In that argument, Kotkin is echoing Gov. Arnold Schwarzenegger, who has endorsed Proposition 77 as a central element of his "reform" package of initiatives.
A more moderate and effective state Legislature should matter to all voters, including Jews, Kotkin said. Besides, he added, "I don't think somebody being Jewish is the issue as much as whether that person represents the interests of the district."
Nor is he worried that that California's congressional delegation would be less pro-Israel if the Jewish Democrats were to fall.
"The old Waxman and Berman kind of politicians -- liberal on other issues and good on Israel -- will find it increasingly difficult as internal pressure within the Democratic Party becomes increasingly anti-Israel," Kotkin said.
There's a dose of politics embedded in Kotkin's analysis, including a presumption that, over time, Republicans will be better for Israel, better for Jews and maybe better for Californians.
In fact, to many critics of Proposition 77, the initiative is all about politics and not so much about fairness.
Schwarzenegger wants a more acquiescent legislature, and this is his way of getting it, said Peter Dreier, a professor of politics at Occidental College who directs the school's Urban & Environmental Policy Program.
"Arnold may call it a technical maneuver, but it's about eliminating Democratic safe seats," said the left-leaning Dreier, who opposes Proposition 77: "Republicans are very good at playing hardball and masquerading blatant power grabs as good government."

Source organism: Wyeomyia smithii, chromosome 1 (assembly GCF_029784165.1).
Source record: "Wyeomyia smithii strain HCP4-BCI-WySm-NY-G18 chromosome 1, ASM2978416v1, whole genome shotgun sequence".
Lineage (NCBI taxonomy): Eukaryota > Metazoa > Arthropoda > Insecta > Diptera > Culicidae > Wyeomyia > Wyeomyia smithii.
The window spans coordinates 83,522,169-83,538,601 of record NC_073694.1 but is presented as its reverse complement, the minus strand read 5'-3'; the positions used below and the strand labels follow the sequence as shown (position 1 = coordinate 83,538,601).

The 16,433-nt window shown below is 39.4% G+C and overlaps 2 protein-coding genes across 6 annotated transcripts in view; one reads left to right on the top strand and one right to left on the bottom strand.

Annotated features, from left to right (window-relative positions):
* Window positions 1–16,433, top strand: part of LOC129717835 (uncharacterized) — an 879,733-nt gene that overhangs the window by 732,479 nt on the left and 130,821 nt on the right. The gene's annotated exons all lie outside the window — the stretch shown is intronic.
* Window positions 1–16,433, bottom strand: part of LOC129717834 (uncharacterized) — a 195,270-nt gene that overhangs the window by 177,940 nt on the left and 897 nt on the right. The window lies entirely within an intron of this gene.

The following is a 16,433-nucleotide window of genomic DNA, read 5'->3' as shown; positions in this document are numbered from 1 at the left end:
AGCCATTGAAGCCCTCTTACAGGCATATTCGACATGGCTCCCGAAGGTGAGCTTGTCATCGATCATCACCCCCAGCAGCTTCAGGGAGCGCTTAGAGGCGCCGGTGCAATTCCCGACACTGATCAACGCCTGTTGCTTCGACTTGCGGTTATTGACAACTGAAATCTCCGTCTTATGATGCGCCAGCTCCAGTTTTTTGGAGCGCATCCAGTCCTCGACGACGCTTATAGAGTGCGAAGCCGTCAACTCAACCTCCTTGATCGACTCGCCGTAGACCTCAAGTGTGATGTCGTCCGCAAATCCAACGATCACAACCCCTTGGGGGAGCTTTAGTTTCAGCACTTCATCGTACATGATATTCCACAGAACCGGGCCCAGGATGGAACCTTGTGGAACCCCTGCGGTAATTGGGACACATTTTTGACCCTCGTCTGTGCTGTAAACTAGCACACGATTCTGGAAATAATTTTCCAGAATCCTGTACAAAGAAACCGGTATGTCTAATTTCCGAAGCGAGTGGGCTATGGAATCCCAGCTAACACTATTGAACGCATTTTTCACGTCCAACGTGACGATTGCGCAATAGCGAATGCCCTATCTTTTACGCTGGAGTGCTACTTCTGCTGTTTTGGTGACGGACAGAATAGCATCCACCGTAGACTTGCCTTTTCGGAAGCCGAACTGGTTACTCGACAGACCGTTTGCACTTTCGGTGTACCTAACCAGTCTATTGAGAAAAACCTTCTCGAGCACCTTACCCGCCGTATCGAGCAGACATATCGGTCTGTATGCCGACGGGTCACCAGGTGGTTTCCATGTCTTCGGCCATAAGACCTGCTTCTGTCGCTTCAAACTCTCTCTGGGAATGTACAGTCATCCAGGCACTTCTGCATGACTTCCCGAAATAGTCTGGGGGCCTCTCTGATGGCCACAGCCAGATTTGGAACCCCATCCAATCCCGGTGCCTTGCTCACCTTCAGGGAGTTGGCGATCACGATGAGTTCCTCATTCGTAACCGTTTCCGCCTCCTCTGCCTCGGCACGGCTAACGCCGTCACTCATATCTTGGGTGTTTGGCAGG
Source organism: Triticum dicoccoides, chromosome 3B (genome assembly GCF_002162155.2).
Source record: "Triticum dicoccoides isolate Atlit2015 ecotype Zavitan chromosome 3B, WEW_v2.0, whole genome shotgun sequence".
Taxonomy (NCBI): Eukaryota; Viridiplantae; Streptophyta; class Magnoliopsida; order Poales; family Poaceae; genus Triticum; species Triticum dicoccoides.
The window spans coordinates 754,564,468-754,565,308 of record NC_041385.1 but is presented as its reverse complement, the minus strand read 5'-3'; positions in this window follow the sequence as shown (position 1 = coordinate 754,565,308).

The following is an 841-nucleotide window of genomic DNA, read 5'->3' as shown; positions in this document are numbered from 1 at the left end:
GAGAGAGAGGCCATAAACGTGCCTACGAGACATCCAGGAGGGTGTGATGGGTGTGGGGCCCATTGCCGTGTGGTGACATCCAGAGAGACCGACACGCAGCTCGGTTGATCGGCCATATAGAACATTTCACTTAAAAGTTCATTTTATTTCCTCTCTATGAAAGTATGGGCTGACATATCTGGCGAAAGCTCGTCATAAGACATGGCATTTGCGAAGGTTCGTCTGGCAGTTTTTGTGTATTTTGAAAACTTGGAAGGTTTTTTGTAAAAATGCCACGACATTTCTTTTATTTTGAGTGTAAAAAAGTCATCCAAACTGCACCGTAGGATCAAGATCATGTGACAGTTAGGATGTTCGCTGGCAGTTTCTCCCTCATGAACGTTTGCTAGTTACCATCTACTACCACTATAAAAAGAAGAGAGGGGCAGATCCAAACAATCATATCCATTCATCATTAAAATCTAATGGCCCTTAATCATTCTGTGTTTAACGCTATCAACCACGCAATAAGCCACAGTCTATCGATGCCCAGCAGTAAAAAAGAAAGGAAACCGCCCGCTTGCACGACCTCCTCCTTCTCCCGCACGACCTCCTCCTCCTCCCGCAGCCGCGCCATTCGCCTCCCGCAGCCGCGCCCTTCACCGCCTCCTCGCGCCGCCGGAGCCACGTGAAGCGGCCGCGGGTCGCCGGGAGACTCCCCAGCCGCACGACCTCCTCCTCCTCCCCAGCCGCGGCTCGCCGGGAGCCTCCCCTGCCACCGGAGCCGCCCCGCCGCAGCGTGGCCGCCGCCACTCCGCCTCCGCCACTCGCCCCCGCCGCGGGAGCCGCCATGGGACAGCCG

Another lefty analyst, Harold Meyerson, takes issue with Kotkin's implication that Jewish Democratic incumbents can be sacrificed because the best pro-Israel politicians of the future will be Republicans. While most members of the California Democratic caucus are not aligned with "hardline Israeli politicos," Meyerson said, there's a consensus of support for Israel within the caucus.
For some districts, the issue isn't Democrat-to-Republican, but it could well be Jewish-to-Latino.
"A few of these districts might have Democrats of other ethnicities if they weren't carved the way they were," said Meyerson, editor at large for American Prospect and political editor of the L.A. Weekly.
There are, of course, other hard-boiled political considerations. The Jewish members of Congress have accumulated seniority, which helps them play key roles in matters pertaining both to Israel and broader foreign policy.
"This is a case of five members [from Southern California] who are interested in international relations in general and U.S.-Israel relations in particular," Berman said. He, along with Reps. Schiff and Sherman, serve on the International Relations Committee; Rep. Harman sits on the Intelligence Committee.
Berman points to his 22 years as a member of the Foreign Relations Committee: "I know Israeli leadership, Palestinian leadership, maybe some Saudi leadership. There's a lot of time and experience there."
Still, it's hard to find anyone who will outright defend a system that is gruesomely gerrymandered to protect incumbents. But for leftie progressives there's more at stake than the downside of the status quo. For them, the California congressional delegation sits as a bulwark against the George Bush Conservative Republican majority -- whose own members hail from equally gerrymandered states. In better times (for Democrats), the California delegation could become the lynchpin of an emerging Democratic -- and more liberally Democratic -- majority. That's not something that progressive Democrats, such as Meyerson and Dreier, want to let Schwarzenegger tamper with.